"It’s been a realization of how little I know,” Cooper says of his travels. “When you’re just watching stuff on TV or reading about it, it’s easy to see things in black and white. But when you actually go out into the world, there are many more shades of gray. Things are far more complex than we see from a distance. You begin to see the world in a better context, a more realistic way.”
When asked how he remains grounded in the midst of covering what are often dire circumstances, Cooper is candid.
“You know, it’s not a question of staying grounded, it’s a question of not becoming overwhelmed by all the things that you see,” he says. “At times, it’s hugely depressing. A lot of the places I go, horrific things have happened. You see people at their worst, but also, often, people at their best—people who really rise to the occasion; people who, in the face of great adversity, show themselves to have enormous stores of strength, enormous stores of kindness for, sometimes, complete strangers.”
Does he feel, then, that hope always outshines the darkness?
“I am not a complete starry-eyed optimist. I am pretty realistic,” he tells me. “But there is a lot of hope—it’s sometimes hard to see it. I mean, this year, a lot of people have died, and the world doesn’t stop spinning. When one experiences loss, you kind of feel your world has stopped, and it’s kind of a shock to realize that everyone else just continues on.”
He adds knowingly, “All of us who travel, and with the kind of work we do, we see a lot of death, a lot of loss, and it’s very real and it has an impact. But it’s good to remember, and important to remember, that people are resilient; that humans, even in the face of horror, can choose to act with a great deal of compassion and kindness.”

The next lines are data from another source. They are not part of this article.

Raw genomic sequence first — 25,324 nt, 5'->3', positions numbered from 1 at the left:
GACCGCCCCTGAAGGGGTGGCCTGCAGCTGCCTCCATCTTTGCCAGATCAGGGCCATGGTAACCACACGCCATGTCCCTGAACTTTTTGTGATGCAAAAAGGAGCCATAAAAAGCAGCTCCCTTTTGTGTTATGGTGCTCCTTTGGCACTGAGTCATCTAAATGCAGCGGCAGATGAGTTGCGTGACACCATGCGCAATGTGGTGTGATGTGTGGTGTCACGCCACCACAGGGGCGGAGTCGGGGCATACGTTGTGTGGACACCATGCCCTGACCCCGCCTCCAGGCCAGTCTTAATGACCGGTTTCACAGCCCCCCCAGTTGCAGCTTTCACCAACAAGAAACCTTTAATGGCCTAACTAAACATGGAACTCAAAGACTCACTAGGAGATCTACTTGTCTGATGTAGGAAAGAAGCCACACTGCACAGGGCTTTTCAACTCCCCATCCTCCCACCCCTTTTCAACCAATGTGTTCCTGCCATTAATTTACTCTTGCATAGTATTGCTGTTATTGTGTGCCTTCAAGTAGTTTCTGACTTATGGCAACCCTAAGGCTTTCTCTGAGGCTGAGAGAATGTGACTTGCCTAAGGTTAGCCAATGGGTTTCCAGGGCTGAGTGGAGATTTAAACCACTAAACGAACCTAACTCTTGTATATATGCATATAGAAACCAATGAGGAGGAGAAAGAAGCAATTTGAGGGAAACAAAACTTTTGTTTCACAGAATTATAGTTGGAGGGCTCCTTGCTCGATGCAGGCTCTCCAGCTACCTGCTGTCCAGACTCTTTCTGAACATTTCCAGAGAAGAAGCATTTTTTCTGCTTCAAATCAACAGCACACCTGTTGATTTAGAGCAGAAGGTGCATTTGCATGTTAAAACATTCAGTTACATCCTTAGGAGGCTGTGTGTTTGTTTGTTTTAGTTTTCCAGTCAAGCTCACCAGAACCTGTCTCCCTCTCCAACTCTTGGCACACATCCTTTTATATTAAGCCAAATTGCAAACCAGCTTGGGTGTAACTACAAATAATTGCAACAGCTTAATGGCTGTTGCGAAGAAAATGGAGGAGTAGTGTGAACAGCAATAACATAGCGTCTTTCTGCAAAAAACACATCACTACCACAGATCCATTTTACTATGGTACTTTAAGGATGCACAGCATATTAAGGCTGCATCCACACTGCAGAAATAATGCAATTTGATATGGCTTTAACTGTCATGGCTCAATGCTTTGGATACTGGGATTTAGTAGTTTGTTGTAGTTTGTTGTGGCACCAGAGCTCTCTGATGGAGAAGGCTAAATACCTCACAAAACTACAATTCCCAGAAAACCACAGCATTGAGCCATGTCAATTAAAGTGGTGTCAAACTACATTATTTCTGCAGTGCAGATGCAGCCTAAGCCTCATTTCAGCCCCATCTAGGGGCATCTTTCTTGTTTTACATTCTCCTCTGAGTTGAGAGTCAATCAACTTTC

KEEPING HIM HONEST:
The phrase ‘Keeping Them
Honest’ was coined on
Cooper’s show. We do the
same here—with him:
d!: What do you think America needs to be paying more attention to right now?
AC: The war in Afghanistan.
d!: What are you most confident about?
AC: Hmm ... Gosh, I don’t really know. I tend to second guess everything and I tend to be really critical of myself. I think things over multiple times in my head—rethink them after I’ve done them. So … I guess I am relatively confident. I never really thought about it in those terms.
d!: What do you do for fun?
AC: [Laughs]. A lot of my days are taken up with work, which is actually fun for me. I would much rather go to a place and shoot a story than sit on a beach and just hang out. I am not very good at ‘vacation.’ Honestly … my greatest indulgence right now is sleeping. Weekends that I get off, I tend to crash, which is incredibly boring. I’m actually very ‘boring.’
d! :What makes you laugh most?
AC: The Soup [on E!]. Joel McHale is great. And there’s another show, Tosh.0 [on Comedy Central]. His show is amazing. I just stumbled upon it but it’s the new show I am watching.
d!: Best advice you’ve been given about life?
AC: My mom was asked: ‘What would you attempt to do if you knew you could not fail?’ It’s an interesting question based on what you would do if you didn’t have doubt. It’s hard to think in those terms and not always something I am able to do, but I do think it’s good advice.
Don’t miss CNN HEROES: An All-Star Tribute, November 25, 8/7 pm C, CNN